Uranium mine’s radioactive waste spreading diseases

Uranium mine’s radioactive waste spreading diseases

The Tummalapally Tailing pond, the blisters and deformities, the agriculture lands turned red with the seepage of radioactive slurry. Photo: HRF (Human Rights Forum)

Villages in the Kadapa district of Andhra Pradesh adjacent to the unprotected tailing pond of the Uranium Corporation of India’s uranium processing unit are in the grip of mysterious diseases.

No action was initiated to stop the seepage of radioactive wastage through groundwater. Several NGOs have time and again visited the villages and documented the plight of the people and animals that suffer boils and deformities.

The Tummalapalle Mine located in Kadapa district of Andhra Pradesh has one of the largest uranium reserves in the world. The mine that started operations in 2012 with a capacity of processing 2,350 tons of ore per day. As only 1,305 grams of uranium can be extracted out of the 2,350 tons, huge amounts of radioactive waste is dumped into the tailing pond six kilometers away from the processing unit. Tummalapalle, Mabbuchintalapalle, Bumayigaripalle, and Rachakuntapalle of Velpula and Medipentla Mandals and 60 hectares in Kottala village of Vemula Mandal constitute the tailing pond.


Krishna Shree and Rajesh Serupally in their study recorded boils and itchy pustules in a young girl, Gangotri.  The boils then developed into scabby blisters that continue to spread. Locals Doctors haven't been able to diagnose her condition or cure it. Death of livestock, loss of crops has also been reported.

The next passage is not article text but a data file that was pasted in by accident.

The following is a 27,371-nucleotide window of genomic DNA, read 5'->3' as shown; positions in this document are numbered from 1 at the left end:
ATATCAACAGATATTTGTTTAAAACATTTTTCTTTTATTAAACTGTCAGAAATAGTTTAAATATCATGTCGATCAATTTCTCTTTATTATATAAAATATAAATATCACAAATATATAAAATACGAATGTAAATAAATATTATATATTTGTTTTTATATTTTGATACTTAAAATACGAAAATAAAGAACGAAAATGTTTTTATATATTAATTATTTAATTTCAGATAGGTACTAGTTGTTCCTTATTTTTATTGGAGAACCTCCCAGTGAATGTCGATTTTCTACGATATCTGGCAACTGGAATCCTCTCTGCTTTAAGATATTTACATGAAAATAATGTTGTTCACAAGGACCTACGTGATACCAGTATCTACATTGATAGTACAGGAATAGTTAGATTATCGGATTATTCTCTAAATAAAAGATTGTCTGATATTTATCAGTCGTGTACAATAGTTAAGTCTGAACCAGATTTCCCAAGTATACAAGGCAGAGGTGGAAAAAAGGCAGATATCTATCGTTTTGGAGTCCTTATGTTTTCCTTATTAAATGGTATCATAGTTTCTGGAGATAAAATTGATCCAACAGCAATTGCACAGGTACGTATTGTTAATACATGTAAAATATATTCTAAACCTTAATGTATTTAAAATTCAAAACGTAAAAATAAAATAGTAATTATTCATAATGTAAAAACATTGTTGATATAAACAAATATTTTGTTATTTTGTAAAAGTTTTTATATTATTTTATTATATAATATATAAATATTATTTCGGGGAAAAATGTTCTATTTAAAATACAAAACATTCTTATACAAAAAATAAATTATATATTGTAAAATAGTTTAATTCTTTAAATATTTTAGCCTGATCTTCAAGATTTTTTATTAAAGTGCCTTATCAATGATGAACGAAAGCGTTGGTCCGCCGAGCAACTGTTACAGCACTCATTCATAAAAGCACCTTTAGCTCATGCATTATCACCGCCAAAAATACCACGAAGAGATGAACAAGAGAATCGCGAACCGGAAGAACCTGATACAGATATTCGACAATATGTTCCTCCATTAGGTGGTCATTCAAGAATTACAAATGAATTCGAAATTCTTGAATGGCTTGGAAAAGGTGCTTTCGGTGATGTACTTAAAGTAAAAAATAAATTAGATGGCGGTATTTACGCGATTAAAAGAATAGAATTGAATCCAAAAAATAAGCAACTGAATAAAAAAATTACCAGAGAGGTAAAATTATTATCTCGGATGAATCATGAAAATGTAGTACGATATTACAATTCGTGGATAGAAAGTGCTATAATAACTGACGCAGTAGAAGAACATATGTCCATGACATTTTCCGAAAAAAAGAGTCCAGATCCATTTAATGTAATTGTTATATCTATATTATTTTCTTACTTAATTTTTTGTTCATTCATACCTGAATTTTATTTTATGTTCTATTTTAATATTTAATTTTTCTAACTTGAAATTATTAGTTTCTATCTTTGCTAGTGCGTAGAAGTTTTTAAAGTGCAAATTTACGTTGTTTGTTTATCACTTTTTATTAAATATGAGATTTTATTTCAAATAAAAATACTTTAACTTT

In KK Kottala, Mabuchintalapalle and Kanampalli, a similar type of chronic skin problems were reported and recorded. Skin problems were found in people of all ages as they all use the same groundwater for cooking and bathing. Livestock that depends on the pastures and water also suffered similar ailments. In the case of a nine-year-old boy, the skin problem reappeared after prolonged treatment. It is believed that these signs are precursors of bone cancer.

Dr K. Babu Rao, retired chief scientist from the Indian Institute of Chemical Technology (IICT, Hyderabad) told DH that the tailing pond was not lined with 2mm polythene sheet in the bottom and also on the sides as per the norms of Atomic Energy Regulatory Board (AERB) resulting in seepage.

“I feel that the Uranium Corporation of India Ltd is beyond the law. The AP Pollution Control Board has no capacity to deal with the problem and the Ministry of Environment and Forests and Climate change is equally helpless,” Rao who has been following the developments said. He adds that the study in 2017 by the regional office of the ministry in Chennai found nine violations. “In fact the hilly terrain was not suitable for the tailing pond it should be flat land,” he said.

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